- Salt Lake City Bid Scandal for the Olympic Winter Games (2002)

- USA and Soviet Union Men’s Basketball Final Between at the Summer Olympics (1972)

- Zola Budd Collides with Mary Decker During the 300 m Race at the Summer Olympics (1984)

- Winter Olympics Figure Skating Judging Scandal (2002)

- Whistler’s Homeless Forced Out for Winter Olympics (2010)

#1: Nazi Olympics (1936)

For two weeks in 1936 Berlin, the world was blinded by Nazi prosperity and hospitality world was blinded by Nazi prosperity and hospitality, while Germany’s precisely directed propaganda campaign obscured the country’s anti-Semitic, racist, homophobic and expansionist policies from view. As numerous nations that would later form the allied powers lapped up every carefully manufactured demonstration of fervent German pride, arguments that stated that participation in the Games would be tantamount to an endorsement of fascism went unheard. And so despite the surfacing of movements to boycott, the Games went on as planned.  Medals were even won by some Jewish and black athletes, but it was Hitler who truly prospered.  The Reich Chancellor managed to turn the Games into a political affair and successfully manipulated European powers into a complacency that would allow the Nazi regime to spread across Europe in the years to come.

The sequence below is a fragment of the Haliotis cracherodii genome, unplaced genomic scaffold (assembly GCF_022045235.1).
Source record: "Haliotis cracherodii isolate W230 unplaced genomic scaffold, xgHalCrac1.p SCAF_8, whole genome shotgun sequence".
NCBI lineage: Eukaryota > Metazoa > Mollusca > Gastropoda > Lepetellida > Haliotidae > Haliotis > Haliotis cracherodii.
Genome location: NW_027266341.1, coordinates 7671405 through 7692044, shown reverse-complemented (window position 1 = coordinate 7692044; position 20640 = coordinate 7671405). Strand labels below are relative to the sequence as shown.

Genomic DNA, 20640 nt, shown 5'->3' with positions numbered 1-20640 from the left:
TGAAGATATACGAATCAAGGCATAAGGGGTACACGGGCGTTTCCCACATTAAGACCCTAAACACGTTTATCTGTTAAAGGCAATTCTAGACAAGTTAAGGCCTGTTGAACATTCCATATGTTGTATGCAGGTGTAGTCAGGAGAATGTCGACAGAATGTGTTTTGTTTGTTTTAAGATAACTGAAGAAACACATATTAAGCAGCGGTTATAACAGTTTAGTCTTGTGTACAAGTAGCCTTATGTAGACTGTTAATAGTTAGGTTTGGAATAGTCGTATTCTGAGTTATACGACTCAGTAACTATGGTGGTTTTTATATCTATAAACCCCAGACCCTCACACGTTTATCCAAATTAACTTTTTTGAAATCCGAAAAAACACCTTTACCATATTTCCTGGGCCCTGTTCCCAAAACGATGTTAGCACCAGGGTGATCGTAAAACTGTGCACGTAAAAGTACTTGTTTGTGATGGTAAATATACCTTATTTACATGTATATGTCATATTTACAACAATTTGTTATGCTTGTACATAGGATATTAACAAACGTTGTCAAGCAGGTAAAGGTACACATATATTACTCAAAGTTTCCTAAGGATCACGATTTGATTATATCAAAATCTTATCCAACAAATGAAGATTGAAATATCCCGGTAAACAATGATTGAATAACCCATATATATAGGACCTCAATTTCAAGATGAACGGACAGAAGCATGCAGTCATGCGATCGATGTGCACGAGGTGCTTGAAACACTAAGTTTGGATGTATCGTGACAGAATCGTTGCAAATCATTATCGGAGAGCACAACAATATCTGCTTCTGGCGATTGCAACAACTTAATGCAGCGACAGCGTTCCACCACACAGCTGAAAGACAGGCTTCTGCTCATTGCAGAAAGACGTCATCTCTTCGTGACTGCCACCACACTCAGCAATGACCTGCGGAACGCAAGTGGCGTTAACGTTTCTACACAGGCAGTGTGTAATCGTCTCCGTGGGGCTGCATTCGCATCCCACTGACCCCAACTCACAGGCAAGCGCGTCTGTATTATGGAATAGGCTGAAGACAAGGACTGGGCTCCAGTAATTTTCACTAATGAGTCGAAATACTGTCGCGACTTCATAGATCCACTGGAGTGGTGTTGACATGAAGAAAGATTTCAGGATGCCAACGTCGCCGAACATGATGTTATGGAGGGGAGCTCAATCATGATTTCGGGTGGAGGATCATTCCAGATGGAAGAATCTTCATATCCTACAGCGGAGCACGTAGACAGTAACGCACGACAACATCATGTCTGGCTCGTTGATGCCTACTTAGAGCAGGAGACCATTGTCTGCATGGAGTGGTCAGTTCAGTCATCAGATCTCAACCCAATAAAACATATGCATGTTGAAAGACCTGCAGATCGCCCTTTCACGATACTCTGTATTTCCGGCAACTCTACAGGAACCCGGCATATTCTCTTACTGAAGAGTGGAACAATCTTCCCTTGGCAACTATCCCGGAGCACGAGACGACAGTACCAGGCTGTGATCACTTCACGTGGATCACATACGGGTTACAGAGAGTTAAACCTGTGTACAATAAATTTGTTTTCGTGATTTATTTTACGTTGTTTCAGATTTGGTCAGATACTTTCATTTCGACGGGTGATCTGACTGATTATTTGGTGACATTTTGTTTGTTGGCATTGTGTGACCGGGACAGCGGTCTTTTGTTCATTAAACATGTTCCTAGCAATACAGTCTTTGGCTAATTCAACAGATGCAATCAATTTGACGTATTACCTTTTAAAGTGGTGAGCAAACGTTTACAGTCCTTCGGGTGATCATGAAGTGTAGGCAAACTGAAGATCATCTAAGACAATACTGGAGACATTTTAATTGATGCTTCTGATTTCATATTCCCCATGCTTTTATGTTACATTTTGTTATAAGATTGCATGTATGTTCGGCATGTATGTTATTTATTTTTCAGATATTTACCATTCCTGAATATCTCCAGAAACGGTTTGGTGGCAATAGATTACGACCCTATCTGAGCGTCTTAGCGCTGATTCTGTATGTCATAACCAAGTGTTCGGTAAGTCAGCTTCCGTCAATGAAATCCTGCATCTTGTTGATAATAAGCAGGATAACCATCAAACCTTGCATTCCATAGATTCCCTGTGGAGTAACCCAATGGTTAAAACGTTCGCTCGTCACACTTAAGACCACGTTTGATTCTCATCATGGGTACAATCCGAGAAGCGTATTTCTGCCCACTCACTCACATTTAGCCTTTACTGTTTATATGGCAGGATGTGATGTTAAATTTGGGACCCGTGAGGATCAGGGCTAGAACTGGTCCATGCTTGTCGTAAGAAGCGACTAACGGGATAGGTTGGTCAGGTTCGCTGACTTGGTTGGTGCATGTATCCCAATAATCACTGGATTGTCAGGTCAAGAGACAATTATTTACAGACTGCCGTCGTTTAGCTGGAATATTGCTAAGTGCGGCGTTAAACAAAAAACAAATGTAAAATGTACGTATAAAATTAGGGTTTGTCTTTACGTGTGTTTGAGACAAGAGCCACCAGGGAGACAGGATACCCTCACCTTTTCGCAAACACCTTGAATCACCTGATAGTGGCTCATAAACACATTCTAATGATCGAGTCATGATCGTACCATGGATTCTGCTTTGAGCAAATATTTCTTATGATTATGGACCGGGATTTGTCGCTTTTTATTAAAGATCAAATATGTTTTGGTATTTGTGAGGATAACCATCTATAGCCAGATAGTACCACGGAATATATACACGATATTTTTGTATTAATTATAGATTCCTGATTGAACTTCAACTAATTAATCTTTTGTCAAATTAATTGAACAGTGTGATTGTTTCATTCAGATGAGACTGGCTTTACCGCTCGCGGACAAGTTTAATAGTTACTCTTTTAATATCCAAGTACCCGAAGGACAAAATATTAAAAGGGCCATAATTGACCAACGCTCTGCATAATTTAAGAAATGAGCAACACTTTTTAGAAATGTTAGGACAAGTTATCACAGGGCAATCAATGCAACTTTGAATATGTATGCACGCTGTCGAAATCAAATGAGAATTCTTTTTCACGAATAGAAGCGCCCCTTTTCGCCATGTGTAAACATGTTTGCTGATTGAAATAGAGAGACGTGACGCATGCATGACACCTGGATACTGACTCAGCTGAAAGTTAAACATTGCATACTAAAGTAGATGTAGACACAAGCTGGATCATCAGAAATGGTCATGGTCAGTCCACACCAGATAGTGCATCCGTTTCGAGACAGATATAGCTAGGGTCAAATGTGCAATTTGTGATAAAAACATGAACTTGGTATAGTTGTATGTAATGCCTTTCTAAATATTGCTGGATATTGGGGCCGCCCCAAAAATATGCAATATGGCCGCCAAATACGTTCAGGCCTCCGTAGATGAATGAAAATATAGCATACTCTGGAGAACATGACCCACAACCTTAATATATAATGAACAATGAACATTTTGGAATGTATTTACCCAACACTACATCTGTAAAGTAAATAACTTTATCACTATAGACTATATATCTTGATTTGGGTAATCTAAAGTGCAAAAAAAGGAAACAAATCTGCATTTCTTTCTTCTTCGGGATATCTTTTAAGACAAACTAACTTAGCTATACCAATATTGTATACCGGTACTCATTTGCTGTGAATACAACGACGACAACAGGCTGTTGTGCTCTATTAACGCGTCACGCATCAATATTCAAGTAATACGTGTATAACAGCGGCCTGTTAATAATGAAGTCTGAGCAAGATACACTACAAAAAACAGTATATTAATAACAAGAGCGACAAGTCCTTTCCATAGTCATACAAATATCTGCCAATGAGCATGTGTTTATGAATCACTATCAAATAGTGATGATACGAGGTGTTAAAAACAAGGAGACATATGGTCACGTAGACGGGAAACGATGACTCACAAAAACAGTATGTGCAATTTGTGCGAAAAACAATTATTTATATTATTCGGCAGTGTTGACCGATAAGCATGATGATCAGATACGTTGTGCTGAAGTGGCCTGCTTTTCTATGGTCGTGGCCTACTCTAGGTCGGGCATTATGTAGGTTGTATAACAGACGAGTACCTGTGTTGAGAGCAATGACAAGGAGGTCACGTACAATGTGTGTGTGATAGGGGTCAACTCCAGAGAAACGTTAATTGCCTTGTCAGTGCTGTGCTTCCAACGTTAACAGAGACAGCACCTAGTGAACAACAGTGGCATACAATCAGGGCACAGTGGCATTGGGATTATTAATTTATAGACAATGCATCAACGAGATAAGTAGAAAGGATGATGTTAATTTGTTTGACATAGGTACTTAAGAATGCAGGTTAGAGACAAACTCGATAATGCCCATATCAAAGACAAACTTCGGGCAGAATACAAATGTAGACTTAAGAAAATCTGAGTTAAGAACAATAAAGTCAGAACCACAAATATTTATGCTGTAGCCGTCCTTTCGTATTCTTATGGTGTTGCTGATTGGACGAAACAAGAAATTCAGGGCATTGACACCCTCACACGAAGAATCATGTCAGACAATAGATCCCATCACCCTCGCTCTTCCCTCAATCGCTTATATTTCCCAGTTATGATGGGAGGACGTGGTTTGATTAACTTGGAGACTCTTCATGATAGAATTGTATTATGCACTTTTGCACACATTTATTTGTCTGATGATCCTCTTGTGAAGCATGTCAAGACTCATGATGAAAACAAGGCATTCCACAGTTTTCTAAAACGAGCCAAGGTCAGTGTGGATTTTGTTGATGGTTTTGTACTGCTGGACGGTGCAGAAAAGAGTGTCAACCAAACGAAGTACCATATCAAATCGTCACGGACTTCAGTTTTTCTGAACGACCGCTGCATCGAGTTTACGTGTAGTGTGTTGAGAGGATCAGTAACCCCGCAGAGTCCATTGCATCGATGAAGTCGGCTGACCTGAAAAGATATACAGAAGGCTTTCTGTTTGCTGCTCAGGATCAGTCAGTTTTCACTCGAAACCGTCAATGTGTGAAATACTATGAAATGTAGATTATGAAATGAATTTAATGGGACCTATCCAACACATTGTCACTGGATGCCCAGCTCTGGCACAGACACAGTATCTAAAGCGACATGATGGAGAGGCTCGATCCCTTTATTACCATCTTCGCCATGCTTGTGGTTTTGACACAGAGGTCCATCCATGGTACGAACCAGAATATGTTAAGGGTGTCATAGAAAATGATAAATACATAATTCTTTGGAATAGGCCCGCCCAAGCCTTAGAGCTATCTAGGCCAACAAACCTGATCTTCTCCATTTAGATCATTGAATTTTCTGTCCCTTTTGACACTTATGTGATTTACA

Do you agree with our list? What infamous Olympic moments do you think were the most controversial? For more sporting top 10s published every day, be sure to subscribe to WatchMojo.com.